The Christmas carols are already playing nonstop in shopping malls and on the radio. Before you know it, Christmas day will arrive. Whether that means flying off to visit far-flung friends and relatives, or inviting the extended family into your own home, follow these tips to have a meaningful, and safe, holiday season.
Your Christmas Tree
The tree is the monument around which many families' Christmas celebrations revolve. But beware-- every year an average of 210 homes experience fires caused by their tree, according to the National Fire Protection Association.
To avoid becoming an unhappy statistic, look for a tree with fresh needles that isn't dried out, and place it in an area clear of any heat sources. Use LED light strands, which produce very little heat, and never hang actual candles from the tree. Dispose of it after Christmas once it starts getting dry and the needles are falling off. If you use an artificial tree, make sure it is labeled “fire resistant.”
You also want to ensure the tree is set up securely. At best, a fallen Christmas tree is a shame, and at worst it could cause a hazard, possibly knocking over other items and leaving broken glass, frayed wires, spilled water in its wake.
Don't forget about wire safety. Make sure that none of the cords to your lights are frayed and the plugs are in good working order. Try to avoid an extension cord, but if one is necessary inspect it as well, and ensure it doesn't present a tripping hazard in your house. Finally, don't overload a single outlet with too many lights or you can risk tripping the circuit or even creating a fire hazard.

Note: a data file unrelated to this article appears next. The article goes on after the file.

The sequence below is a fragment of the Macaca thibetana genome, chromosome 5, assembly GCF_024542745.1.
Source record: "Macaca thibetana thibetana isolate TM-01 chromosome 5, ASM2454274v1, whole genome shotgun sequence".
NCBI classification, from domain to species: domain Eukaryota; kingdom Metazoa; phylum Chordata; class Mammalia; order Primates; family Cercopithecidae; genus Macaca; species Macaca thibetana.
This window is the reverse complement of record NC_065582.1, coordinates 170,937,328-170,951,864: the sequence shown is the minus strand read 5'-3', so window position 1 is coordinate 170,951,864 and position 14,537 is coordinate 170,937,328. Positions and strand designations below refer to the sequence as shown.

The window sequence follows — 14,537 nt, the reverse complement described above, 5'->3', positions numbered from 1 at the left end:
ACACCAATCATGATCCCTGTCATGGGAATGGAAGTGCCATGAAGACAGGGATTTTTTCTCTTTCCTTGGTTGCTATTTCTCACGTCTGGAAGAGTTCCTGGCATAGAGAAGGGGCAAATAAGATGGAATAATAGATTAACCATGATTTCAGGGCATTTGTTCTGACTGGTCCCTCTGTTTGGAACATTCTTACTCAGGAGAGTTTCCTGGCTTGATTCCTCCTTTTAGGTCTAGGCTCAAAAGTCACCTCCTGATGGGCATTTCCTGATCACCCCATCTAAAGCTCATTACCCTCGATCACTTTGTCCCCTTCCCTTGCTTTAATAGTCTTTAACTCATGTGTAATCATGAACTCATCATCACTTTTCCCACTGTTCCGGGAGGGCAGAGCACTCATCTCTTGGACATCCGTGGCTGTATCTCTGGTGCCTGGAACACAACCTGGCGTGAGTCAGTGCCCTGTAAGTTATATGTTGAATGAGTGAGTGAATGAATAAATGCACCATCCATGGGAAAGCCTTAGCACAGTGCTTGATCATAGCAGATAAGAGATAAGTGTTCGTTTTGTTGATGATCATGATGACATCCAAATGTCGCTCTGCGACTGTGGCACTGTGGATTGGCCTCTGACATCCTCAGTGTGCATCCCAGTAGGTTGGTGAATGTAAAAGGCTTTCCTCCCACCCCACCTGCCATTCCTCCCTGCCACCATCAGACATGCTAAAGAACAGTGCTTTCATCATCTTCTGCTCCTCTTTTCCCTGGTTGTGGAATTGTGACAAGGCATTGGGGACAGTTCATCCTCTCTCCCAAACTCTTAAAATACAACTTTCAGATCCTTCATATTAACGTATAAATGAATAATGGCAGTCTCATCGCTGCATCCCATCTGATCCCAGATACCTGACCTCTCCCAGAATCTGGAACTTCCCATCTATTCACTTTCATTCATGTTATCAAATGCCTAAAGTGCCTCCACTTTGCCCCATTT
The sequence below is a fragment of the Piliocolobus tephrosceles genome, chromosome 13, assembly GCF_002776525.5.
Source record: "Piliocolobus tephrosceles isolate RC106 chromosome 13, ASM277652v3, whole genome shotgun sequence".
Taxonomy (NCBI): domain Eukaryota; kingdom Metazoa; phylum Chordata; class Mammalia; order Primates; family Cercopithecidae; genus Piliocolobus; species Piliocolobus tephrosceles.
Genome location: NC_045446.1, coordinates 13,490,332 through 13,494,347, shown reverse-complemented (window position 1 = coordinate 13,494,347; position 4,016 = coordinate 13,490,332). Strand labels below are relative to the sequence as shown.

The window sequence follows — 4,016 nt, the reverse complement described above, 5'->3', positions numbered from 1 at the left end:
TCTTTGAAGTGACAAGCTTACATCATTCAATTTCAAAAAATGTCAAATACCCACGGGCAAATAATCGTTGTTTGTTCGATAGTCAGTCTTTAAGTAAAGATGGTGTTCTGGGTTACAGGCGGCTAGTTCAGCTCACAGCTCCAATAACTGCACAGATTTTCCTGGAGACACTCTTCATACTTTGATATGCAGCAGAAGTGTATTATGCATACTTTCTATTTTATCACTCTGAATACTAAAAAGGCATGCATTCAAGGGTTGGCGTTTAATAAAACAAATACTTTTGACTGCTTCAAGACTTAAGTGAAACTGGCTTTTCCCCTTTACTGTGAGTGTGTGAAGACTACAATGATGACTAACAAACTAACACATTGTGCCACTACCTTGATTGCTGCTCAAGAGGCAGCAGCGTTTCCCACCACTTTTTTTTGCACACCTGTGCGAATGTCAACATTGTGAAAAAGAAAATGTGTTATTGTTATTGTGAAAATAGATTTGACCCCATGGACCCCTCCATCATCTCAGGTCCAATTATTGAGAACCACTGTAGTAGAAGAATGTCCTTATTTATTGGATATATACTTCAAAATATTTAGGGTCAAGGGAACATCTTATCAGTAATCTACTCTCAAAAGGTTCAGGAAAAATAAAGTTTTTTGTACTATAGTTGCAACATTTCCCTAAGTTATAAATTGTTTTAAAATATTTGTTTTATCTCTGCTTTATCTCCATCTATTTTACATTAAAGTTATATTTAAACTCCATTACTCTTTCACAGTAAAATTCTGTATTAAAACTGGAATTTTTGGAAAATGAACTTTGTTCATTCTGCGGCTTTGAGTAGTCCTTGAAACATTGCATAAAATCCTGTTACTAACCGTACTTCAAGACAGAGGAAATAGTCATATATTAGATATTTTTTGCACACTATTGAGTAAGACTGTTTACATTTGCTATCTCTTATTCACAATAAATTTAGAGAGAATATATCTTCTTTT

Candles are an important part of many family holiday decorations, and not just for Christmas. The menorah is a centerpiece of the eight-day Hanukkah celebration, with a new candle lit each day. And people who observe Kwanza light candles to commemorate seven principles of African heritage. Whatever religious or secular tradition you follow, candles bring warmth and light to stave off the darkness of winter.
While the candles are beautiful and significant, their open flame can also be dangerous to people, pets and your home. For safety, lit candles should never be left unattended, and never placed in an area where a child or pet could get burned or knock them over. Also make sure they aren't near any flammable material like curtains.
If you want to make a semi-permanent window scene for the holiday, it's better to get an electric menorah or other display, and save the real candles for a supervised and temporary ceremony.
In the Kitchen
The same precautions that apply to candles also apply to gas stoves and their open flames. Take care that guests don’t bump into the stove or hot pots and pans. Also, some cultures call for fried foods, such as the Hanukkah tradition of frying potato latkes and jelly doughnuts. Enjoy the delicious meals but be careful not to splash cooking oil around the kitchen, which is another fire hazard.
Your Outdoor Display
It's fun to turn your yard into a scene from the North Pole. Just make sure that any lights and other equipment is rated for outdoor use and won't short out in a snow or rainstorm. As with indoor lights, inspect the cords for any damage and discard those that aren't in top shape. If you need an extension cord, make sure it's rated for the outdoors as well, and don't let it run through puddles or across walkways.
With just minor precautions, you can ensure a safe holiday season focused on family and tradition.